Assistant Professor, Department of Biology, Boise State University
de Graaff's page
PhD, Environmental Science, Wageningen University, the Netherlands, 2007
MS, Nature Conservation and Development, Wageningen University, the Netherlands, 2003
BS, Forestry and Nature Management, Wageningen University, the Netherlands, 2001
Broadly our lab studies how changes in climate and land-use affect ecosystem processes that drive biogeochemical cycles of carbon and nitrogen. We are particularly interested in the question of how plant roots and soil microorganisms interact to affect soil carbon and nutrient dynamics. Within this framework we evaluate how elevated atmospheric CO2 concentrations, changes in temperature and precipitation, and land-use change for cellulosic biofuel production affect the quantity and quality of root and litter derived soil carbon input, and we determine implications for soil carbon sequestration.
Empirical methods for remote sensing of nitrogen in drylands may lead to unreliable interpretation of ecosystem function. Dashti, H., Glenn, N.F., Ustin, S., Mitchell, J.J., Qi, Y., Ilangakoon, N.T., Flores, A.N., Silvan-Cardenas, J., Zhao, K., Spaete, L.P., and M.A. de Graaff (2019): IEEE Transactions on Geoscience and Remote Sensing
Papers and books that explicitly acknowledge a CZO grant are highlighted in PALE ORANGE.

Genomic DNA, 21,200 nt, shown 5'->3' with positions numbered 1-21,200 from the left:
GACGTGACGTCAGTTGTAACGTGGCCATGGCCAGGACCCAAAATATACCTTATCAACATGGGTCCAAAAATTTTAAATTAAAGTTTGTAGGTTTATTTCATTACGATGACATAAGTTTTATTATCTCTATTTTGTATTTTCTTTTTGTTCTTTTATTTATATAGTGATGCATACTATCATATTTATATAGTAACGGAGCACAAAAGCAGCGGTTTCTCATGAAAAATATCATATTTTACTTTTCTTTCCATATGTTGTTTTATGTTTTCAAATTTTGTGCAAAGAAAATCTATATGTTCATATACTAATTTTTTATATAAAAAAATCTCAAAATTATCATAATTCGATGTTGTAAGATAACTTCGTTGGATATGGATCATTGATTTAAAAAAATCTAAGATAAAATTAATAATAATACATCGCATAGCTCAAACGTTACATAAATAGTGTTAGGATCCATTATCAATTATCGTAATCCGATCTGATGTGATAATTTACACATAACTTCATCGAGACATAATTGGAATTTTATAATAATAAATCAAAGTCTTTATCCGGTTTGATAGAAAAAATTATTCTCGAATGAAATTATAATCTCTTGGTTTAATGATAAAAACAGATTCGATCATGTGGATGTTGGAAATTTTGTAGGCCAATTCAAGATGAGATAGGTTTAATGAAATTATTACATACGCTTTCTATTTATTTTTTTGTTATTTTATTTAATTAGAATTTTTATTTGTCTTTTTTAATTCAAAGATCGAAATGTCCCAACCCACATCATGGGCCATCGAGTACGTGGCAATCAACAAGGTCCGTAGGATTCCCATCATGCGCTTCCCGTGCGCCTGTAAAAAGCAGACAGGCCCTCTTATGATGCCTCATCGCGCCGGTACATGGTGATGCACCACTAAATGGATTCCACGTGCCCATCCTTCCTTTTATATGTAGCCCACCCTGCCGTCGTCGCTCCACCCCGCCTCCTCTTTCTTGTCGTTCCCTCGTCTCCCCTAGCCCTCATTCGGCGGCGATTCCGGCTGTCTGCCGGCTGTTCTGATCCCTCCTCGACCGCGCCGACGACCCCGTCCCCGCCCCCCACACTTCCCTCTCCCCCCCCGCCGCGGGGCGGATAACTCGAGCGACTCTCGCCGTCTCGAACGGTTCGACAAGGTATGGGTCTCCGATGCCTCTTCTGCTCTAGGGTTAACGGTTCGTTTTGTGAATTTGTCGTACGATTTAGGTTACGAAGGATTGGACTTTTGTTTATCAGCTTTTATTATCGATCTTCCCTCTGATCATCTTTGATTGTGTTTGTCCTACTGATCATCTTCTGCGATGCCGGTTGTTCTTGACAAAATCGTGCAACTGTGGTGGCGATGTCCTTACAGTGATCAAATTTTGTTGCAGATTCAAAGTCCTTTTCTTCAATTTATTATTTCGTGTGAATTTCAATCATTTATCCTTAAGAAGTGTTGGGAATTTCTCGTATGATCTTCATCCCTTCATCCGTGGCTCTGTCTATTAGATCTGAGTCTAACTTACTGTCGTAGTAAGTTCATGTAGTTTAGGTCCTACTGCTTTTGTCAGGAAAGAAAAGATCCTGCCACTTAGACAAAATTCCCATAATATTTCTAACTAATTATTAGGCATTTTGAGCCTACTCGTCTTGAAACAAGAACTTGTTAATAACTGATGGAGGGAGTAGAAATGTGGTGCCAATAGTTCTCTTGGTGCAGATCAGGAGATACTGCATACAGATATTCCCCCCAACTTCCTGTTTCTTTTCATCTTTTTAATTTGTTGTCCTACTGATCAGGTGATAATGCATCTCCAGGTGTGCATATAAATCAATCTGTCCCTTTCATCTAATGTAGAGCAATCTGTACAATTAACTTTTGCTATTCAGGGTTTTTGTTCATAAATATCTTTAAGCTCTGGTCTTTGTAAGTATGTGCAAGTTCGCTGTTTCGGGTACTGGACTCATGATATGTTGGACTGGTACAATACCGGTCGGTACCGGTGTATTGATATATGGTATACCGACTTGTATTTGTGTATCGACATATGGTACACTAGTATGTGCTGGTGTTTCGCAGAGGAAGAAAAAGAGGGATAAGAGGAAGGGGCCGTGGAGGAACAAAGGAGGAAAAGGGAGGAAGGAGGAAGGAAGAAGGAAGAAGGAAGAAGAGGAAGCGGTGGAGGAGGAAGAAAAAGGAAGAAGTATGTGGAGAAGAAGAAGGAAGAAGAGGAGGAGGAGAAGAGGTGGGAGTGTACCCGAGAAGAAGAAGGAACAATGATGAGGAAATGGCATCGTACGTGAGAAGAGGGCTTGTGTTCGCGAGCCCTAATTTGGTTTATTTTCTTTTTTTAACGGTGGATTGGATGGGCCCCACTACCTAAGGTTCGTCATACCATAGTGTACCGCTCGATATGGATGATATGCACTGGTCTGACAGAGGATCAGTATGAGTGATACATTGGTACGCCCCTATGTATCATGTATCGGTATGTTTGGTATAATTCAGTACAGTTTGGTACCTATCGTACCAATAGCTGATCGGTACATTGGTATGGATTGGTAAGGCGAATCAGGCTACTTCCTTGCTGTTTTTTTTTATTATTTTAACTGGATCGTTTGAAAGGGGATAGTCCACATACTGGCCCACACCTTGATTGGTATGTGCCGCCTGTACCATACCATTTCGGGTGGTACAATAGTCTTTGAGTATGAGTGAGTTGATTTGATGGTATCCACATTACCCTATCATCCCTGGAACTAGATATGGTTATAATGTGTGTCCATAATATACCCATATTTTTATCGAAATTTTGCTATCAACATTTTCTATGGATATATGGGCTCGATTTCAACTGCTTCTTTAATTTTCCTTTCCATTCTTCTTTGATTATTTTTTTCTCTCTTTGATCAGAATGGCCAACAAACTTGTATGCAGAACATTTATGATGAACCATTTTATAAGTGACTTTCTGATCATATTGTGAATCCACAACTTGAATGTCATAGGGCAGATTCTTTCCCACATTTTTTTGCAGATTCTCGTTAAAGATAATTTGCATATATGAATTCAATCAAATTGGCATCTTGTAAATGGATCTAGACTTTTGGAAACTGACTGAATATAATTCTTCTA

Distribution of ancient carbon in buried soils in an eroding loess landscape. Symanski, L.M.; Mason, J.A.; De Graaff, M.A.; Berhe, A.A.; Marin-Spiotta, E. (2017): Fall Meeting, American Geophysical Union, December 2017. Abstract B41E-2007
Plant root impacts on soil carbon dynamics Critical Zone Science. de Graaff, M. (2015): Sustainability and Services in a Change World, Purdue University, West Lafayette, IN
Soil Organic Carbon Decomposition across an elevational gradient in a Semi-Arid Ecosystem. Delvinne, H., Feris, K., Flores, A., Benner, S., and M. de Graaff (2015): Proceedings of the Great Basin Consortium Conference, Boise, ID
Response of soil organic carbon decomposition to temperature across a semiarid elevational-climatic gradient. Delvinne, H., Feris, K., Flores, A., Benner, S., and M. de Graaff (2015): Critical Zone Science, Sustainability, and Services in a Changing World, Purdue University, West Lafayette, IN
Differences in the temperature sensitivity of soil organic carbon decomposition in a semi-arid ecosystem across an elevational gradient. Delvinne, H., Feris, K., Flores, A., Benner, S., and M. de Graaff (2015): American Geophysical Union, December, San Francisco, CA
Soil Organic Carbon in the Critical Zone: Ecohydrologic Model Sensitivity and Spin-up. Walters, R., Benner, S., de Graaff, M., McNamara, J., Will, R., and A. Flores (2015): Community Surface Dynamics Modeling System Annual Meeting, Boulder, CO
Soil Organic Carbon and the Temperature Sensitivity of its Decomposition along an Elevational Gradient in a Semi Arid Ecosystem. Delvinne, H., Feris, K., Flores, A., Benner, S., and M. de Graaff (2014): All Hands Meeting, Fish Camp, CA
Reynolds Creek Carbon Critical Zone Observatory. Lohse, KA, M Seyfried, A Flores, S Benner, N Glenn. (2013): NSF Proposal